You might want to research some new head's and header's and contact your cam company for a custom grind or better yet find a cam designer.
Another concern is the carb or carb's or EFI.
I might have missed it but no mention of what you are running.
As to the 15% drivetrain loss you can't go with that as I have seen up to a 40% loss on some combo's.
Good luck
Greg
 

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Discussion Starter · #4 ·
Well you're into a lot of complications.

- 15% installed power loss from crankshaft to where the rubber meets the road is highly optimistic. This is getting in the range of pro builders that lose sleep, grow ulcers, have near university or OEM level test facilities and spend millions of dollars. Back in my Ford test cell days fresh out of college it was typical to see 40 to 50% power difference between crankshaft dyno and chassis output. So these chassis dyno guys grab this optimum NASA style data reductions to apply everywhere. Best I can say is your experience might be different. The best way to test engine crankshaft power is to take it out of the truck then deliver it to someone with an engine dyno for testing. Here again you’ll run into a set of rules for testing where the engine is warmed to about 160 degrees F including the oil and spun up against a load that limits the WOT crankshaft acceleration speed to 300 RPM per second. Change the parameters and you get different answers. Then the answers you do get are adjusted for a standard air density day so the numbers you see on TV shows have a lot of fudge factors in them between the crankshaft flange and the flat panel readout.

- Heads, yes the heads have a huge impact a high end set of domestic heads will out perform a well prepared set of imports by 80 or more horsepower.

- Your approaching the point where there are so many issues.
**It takes huge power increases to gain but fractions of time and trap speed increases.
**Hook is a huge factor and getting and keeping hook gets into not only tires but on into drive line deflections and chassis reactions in twist across tge width and bending in the length of the vehicle and on into suspension reactions. In the end it’s the horsepower calculated from vehicle weight and speed through the length of track being run. The mid time intercpvalls are important as well like the 60 foot not only shows how consistent you are to the green light launch but also how well the chassis is reacting to the shock loads imposed on it.

- An important calculation is comparing your time slip data converted to horsepower to the chassis dyno test horsepower. This will tell you a lot of how well the chassis is putting that power to work. The other great info piece is off a crankshaft dyno compared to the chassis this separates out any nonsense about chassis to crankshaft relationships for your specific vehicle.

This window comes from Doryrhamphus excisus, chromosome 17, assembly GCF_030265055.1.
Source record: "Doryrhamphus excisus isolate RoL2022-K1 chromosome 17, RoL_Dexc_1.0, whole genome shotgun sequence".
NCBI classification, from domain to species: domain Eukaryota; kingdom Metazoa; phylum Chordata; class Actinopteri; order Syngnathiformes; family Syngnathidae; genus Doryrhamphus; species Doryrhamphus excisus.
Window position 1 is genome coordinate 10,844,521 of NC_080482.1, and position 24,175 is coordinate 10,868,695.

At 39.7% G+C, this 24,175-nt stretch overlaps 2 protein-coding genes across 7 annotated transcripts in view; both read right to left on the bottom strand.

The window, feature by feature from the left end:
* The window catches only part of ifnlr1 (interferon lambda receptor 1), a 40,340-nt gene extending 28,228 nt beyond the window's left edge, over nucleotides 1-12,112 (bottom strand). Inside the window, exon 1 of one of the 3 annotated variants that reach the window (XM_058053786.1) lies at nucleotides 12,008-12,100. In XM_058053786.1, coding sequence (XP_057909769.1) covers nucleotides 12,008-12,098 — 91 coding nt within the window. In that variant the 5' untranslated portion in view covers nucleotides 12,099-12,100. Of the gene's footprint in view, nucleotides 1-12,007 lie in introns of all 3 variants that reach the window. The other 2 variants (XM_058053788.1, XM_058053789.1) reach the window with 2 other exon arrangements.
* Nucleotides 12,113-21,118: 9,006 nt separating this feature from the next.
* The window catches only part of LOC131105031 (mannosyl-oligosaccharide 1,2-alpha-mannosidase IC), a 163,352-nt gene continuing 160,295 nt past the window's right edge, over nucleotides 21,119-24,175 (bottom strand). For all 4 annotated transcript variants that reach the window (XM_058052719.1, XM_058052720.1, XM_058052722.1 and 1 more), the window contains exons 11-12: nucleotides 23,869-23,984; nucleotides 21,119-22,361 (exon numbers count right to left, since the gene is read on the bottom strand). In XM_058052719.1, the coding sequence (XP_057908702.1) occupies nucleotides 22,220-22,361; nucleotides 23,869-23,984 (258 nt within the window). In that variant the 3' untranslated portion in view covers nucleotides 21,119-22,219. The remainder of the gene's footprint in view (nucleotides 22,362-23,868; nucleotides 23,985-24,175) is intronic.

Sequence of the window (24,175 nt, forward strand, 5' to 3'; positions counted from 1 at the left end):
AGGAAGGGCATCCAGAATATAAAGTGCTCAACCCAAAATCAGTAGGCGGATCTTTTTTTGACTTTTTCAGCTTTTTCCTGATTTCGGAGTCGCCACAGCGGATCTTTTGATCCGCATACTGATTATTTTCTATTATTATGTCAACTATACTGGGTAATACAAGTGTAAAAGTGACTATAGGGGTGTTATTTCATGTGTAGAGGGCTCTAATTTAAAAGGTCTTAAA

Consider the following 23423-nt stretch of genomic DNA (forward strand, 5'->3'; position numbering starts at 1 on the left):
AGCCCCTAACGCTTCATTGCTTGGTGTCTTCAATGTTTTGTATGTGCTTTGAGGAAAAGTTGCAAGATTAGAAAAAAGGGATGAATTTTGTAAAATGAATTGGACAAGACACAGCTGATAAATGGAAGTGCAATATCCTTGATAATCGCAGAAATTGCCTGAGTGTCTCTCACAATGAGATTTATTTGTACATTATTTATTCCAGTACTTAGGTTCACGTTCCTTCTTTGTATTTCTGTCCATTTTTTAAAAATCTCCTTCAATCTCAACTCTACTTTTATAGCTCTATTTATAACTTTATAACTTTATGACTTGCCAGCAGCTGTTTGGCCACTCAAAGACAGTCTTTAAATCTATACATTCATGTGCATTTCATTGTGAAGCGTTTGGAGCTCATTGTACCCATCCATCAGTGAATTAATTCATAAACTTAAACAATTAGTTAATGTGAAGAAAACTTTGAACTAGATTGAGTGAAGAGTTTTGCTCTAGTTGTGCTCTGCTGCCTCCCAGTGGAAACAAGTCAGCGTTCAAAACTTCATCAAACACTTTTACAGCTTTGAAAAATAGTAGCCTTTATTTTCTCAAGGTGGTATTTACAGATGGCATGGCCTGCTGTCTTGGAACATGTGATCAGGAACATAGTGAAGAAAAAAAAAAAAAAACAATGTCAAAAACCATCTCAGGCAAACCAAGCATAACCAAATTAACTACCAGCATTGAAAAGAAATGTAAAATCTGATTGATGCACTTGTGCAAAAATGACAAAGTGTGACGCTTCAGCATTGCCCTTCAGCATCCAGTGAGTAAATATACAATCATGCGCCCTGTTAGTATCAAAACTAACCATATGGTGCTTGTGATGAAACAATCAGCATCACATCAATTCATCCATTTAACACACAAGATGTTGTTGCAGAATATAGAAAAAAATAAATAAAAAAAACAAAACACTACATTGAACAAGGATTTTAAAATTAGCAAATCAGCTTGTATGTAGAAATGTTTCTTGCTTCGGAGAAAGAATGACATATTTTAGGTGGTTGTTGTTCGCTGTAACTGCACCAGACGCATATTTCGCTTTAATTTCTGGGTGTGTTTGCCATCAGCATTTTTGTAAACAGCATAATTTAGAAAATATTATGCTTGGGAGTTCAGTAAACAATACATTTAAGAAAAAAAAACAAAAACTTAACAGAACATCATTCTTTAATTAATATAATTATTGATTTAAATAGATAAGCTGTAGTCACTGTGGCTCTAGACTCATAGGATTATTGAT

Bogie
As always, a wealth of knowledge that blows me away. In the regard to chassis output vs crankshaft power, what bothers me about this is seeing a bunch of small block guys and LS alike with n/a motors running as good or better than me on the same chassis and similar set ups. Similar 0-60 times, similar 60 foot times, similar mph etc. but out of an N/A 5.3 that can't be making more than 400ish to the crank as an example. I know the LS is another animal but no way a bolt on 5.3 should be getting similar trap speed's as a supercharged 383? That's what holds me up in regards to believing it is just a chassis/drivetrain loss.

I know the heads need some help, and maybe thats where all the power is stuck.
 

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Discussion Starter · #5 · (Edited)
I think you have a few things working againest you.
The weight of the truck for one but the biggest roadblock I see are the head's and small size of the header's.
If you think of the engine as an air pump then you can see that no matter how big a blower you put on it the engine will only flow so much air and anything more is just wasted.
I think the pro comp's are basicly a small block old design head, Fine for a NA car in a daily driver but not really a preformance car.
You might want to research some new head's and header's and contact your cam company for a custom grind or better yet find a cam designer.
Another concern is the carb or carb's or EFI.
I might have missed it but no mention of what you are running.
As to the 15% drivetrain loss you can't go with that as I have seen up to a 40% loss on some combo's.
Good luck
Greg